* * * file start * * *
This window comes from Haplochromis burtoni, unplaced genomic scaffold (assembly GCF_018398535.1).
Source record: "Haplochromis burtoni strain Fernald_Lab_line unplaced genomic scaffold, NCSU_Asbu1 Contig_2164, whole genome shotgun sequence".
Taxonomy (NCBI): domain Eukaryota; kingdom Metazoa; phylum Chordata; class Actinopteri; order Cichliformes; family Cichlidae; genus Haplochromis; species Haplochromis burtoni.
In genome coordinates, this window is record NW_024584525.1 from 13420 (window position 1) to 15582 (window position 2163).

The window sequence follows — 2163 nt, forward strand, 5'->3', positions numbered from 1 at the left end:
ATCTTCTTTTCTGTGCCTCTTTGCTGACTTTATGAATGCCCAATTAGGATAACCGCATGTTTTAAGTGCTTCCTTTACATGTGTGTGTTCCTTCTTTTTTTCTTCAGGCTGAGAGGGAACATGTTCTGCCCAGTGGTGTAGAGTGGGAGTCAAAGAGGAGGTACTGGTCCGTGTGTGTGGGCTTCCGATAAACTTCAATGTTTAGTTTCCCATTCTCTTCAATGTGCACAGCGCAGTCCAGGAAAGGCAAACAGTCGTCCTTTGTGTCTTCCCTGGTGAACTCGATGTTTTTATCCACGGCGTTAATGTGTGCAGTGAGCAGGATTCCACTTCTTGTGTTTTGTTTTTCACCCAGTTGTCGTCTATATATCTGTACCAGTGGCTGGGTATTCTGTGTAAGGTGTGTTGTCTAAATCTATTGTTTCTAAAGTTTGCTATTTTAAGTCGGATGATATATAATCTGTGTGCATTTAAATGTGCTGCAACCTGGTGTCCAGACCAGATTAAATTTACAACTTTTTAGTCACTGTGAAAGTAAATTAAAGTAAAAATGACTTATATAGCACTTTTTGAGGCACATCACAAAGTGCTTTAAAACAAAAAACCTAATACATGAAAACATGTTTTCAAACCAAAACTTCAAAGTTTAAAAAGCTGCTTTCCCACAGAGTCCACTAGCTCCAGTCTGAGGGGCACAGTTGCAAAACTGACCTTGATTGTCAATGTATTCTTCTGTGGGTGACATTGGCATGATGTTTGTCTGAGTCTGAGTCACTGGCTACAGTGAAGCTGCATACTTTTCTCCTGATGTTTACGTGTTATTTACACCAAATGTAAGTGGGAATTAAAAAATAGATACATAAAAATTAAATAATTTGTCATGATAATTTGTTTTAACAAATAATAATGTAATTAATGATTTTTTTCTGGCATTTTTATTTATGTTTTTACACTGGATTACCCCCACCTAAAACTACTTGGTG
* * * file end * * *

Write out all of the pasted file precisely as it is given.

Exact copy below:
This window comes from Haplochromis burtoni, unplaced genomic scaffold (assembly GCF_018398535.1).
Source record: "Haplochromis burtoni strain Fernald_Lab_line unplaced genomic scaffold, NCSU_Asbu1 Contig_2164, whole genome shotgun sequence".
Taxonomy (NCBI): domain Eukaryota; kingdom Metazoa; phylum Chordata; class Actinopteri; order Cichliformes; family Cichlidae; genus Haplochromis; species Haplochromis burtoni.
In genome coordinates, this window is record NW_024584525.1 from 13420 (window position 1) to 15582 (window position 2163).

The window sequence follows — 2163 nt, forward strand, 5'->3', positions numbered from 1 at the left end:
ATCTTCTTTTCTGTGCCTCTTTGCTGACTTTATGAATGCCCAATTAGGATAACCGCATGTTTTAAGTGCTTCCTTTACATGTGTGTGTTCCTTCTTTTTTTCTTCAGGCTGAGAGGGAACATGTTCTGCCCAGTGGTGTAGAGTGGGAGTCAAAGAGGAGGTACTGGTCCGTGTGTGTGGGCTTCCGATAAACTTCAATGTTTAGTTTCCCATTCTCTTCAATGTGCACAGCGCAGTCCAGGAAAGGCAAACAGTCGTCCTTTGTGTCTTCCCTGGTGAACTCGATGTTTTTATCCACGGCGTTAATGTGTGCAGTGAGCAGGATTCCACTTCTTGTGTTTTGTTTTTCACCCAGTTGTCGTCTATATATCTGTACCAGTGGCTGGGTATTCTGTGTAAGGTGTGTTGTCTAAATCTATTGTTTCTAAAGTTTGCTATTTTAAGTCGGATGATATATAATCTGTGTGCATTTAAATGTGCTGCAACCTGGTGTCCAGACCAGATTAAATTTACAACTTTTTAGTCACTGTGAAAGTAAATTAAAGTAAAAATGACTTATATAGCACTTTTTGAGGCACATCACAAAGTGCTTTAAAACAAAAAACCTAATACATGAAAACATGTTTTCAAACCAAAACTTCAAAGTTTAAAAAGCTGCTTTCCCACAGAGTCCACTAGCTCCAGTCTGAGGGGCACAGTTGCAAAACTGACCTTGATTGTCAATGTATTCTTCTGTGGGTGACATTGGCATGATGTTTGTCTGAGTCTGAGTCACTGGCTACAGTGAAGCTGCATACTTTTCTCCTGATGTTTACGTGTTATTTACACCAAATGTAAGTGGGAATTAAAAAATAGATACATAAAAATTAAATAATTTGTCATGATAATTTGTTTTAACAAATAATAATGTAATTAATGATTTTTTTCTGGCATTTTTATTTATGTTTTTACACTGGATTACCCCCACCTAAAACTACTTGGTG